Initially, I had flu-like symptoms with pain in all the joints in my body followed by bad abdominal pain that did not go away. I was admitted to Gosford Hospital on February 11th, 2014 as they couldn’t diagnose what was causing the severe discomfort I was having. After being in hospital for eight days, it was discovered that I had pseudomyxoma peritonei (PMP).

Pseudomyxoma_Survivor_John_Aug_2013I was very fortunate that Dr Caska (the surgeon attending to me in Gosford Hospital) had seen my symptoms about 20 years earlier and instantly made arrangements for me to see a renowned surgeon in this field, Professor David Morris who operates out of St George Hospital in Sydney. Once overcoming the initial realisation of what I had, I then became focused on what needed to be done to get myself well.

I was due to have PMP surgery on the March 18th but due to severe pain I had emergency surgery on Friday March 14th and again on Saturday March 15th, 2014.   The surgery involved a laparotomy of gross intraperitoneal sepsis, extensive debulking of tumours, appendectomy and extensive division of adhesions. I was in a coma for four days and spent a further three days in ICU.  On April 1st, I was finally discharged from St George Hospital.  I was then re-admitted into hospital again on April 5th with a small bowel obstruction and discharged on Friday, April 11th 2014.

After recovering for three months, I then had the planned PMP surgery at St George Hospital on July 3rd. The extensive surgery involved a laparotomy, peritonectomy, bilateral diaphragm strip, right hemicolectomy, intra-operative ultrasound, cholecystectomy, splenectomy, division of adhesions, small bowel resection, Heated Intraperitoneal Chemotherapy (HIPEC) and the insertion of bilateral chest drains. This time, I was in ICU for less than four days and then was discharged on July 31st.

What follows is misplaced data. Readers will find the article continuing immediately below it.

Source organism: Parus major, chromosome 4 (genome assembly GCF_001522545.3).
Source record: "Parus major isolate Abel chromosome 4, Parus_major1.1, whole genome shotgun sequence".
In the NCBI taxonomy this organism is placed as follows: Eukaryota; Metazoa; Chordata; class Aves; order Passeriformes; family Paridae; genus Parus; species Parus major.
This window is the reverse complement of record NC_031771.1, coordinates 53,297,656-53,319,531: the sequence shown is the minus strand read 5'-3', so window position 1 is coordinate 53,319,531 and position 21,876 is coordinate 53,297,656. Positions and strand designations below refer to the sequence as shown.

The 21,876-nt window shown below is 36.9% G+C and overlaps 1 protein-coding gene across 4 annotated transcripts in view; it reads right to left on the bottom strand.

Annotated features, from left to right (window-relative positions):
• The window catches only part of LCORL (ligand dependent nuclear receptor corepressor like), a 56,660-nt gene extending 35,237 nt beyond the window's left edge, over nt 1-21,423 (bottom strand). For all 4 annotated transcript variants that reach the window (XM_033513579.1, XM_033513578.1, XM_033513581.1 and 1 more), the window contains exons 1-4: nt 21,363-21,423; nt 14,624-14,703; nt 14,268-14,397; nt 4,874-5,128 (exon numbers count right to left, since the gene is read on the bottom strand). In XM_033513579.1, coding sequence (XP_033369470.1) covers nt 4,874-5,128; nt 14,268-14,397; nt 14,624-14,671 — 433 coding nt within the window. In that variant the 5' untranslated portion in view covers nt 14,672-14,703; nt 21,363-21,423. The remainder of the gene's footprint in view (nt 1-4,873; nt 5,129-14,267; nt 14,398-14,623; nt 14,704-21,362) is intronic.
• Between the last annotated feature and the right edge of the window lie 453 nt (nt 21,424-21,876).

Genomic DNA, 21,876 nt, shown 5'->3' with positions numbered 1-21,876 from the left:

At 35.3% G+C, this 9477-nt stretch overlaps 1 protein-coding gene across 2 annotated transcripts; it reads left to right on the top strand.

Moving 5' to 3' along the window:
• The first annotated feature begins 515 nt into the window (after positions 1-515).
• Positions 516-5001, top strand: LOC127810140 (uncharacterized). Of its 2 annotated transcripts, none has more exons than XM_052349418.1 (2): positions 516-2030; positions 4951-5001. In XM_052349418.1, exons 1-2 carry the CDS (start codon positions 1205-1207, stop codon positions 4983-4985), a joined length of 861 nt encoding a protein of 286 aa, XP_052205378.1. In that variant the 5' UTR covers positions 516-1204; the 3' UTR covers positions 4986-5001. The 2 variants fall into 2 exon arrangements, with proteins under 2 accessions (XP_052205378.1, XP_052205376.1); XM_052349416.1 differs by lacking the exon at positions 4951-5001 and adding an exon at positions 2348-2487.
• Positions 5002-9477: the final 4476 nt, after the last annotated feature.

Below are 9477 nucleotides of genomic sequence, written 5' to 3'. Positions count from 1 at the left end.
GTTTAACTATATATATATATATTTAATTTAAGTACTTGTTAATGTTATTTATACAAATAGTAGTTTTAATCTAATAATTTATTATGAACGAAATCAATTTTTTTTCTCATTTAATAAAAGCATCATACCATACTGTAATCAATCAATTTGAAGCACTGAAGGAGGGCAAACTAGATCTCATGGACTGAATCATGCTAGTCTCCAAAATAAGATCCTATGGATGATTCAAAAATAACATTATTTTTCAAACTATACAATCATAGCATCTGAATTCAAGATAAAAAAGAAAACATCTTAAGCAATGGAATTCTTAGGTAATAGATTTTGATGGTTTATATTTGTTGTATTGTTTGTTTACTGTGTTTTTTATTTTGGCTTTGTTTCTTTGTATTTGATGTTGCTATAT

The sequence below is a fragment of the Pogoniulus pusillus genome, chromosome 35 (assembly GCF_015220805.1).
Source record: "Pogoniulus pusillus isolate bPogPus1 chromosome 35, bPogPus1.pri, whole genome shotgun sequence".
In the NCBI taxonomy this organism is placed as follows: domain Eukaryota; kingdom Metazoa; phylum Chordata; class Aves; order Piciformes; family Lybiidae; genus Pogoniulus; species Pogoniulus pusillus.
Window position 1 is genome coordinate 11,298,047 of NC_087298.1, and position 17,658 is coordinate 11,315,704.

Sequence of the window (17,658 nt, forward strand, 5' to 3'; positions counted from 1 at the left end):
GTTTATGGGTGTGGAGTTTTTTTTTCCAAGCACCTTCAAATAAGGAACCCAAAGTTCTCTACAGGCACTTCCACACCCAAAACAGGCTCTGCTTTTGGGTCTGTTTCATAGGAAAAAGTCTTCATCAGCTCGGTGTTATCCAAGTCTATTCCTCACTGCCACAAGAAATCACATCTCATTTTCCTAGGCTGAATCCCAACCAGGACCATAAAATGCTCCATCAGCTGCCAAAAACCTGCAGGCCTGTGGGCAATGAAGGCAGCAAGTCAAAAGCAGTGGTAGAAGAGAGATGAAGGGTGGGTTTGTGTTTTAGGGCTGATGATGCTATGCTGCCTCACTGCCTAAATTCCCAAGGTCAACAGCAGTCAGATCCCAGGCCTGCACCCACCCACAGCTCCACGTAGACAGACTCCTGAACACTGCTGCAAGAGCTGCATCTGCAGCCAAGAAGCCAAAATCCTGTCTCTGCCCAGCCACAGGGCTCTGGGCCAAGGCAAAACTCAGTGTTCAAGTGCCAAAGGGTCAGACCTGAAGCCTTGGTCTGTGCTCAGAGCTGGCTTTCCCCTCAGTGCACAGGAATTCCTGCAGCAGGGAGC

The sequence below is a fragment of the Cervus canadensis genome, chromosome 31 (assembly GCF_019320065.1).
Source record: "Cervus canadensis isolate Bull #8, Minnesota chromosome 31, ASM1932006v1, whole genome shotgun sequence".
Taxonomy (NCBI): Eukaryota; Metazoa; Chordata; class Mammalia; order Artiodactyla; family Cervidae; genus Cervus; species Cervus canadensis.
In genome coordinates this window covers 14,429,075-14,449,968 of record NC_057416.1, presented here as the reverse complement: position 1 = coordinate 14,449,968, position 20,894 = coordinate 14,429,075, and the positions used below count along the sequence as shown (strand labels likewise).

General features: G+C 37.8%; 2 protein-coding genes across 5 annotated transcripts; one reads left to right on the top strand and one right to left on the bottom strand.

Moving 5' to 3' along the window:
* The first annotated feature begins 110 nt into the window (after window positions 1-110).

My health is fine apart from having to have a three monthly check-up due to the thickening of the bowel that showed up on the CT scans in early 2017. Fortunately my tumour marker blood tests are clear. After the last check-up in May 2017, I am now back to a six monthly check-up cycle.

I was lucky to have the support of my wife as well as family and friends. Once you are diagnosed with PMP, it is important to be referred to the right specialist to handle your condition and to be positive. In my case, I know I was in the best of hands to deal with my PMP, even post-surgery. My advice to anyone going through such extensive surgery and to assist with your recovery is to make sure you follow the recommended directions from medical staff post-surgery.

John with his wife (shown right) and a family friend (shown left).

John with his wife (shown right) and a family friend (shown left).

 

 

 

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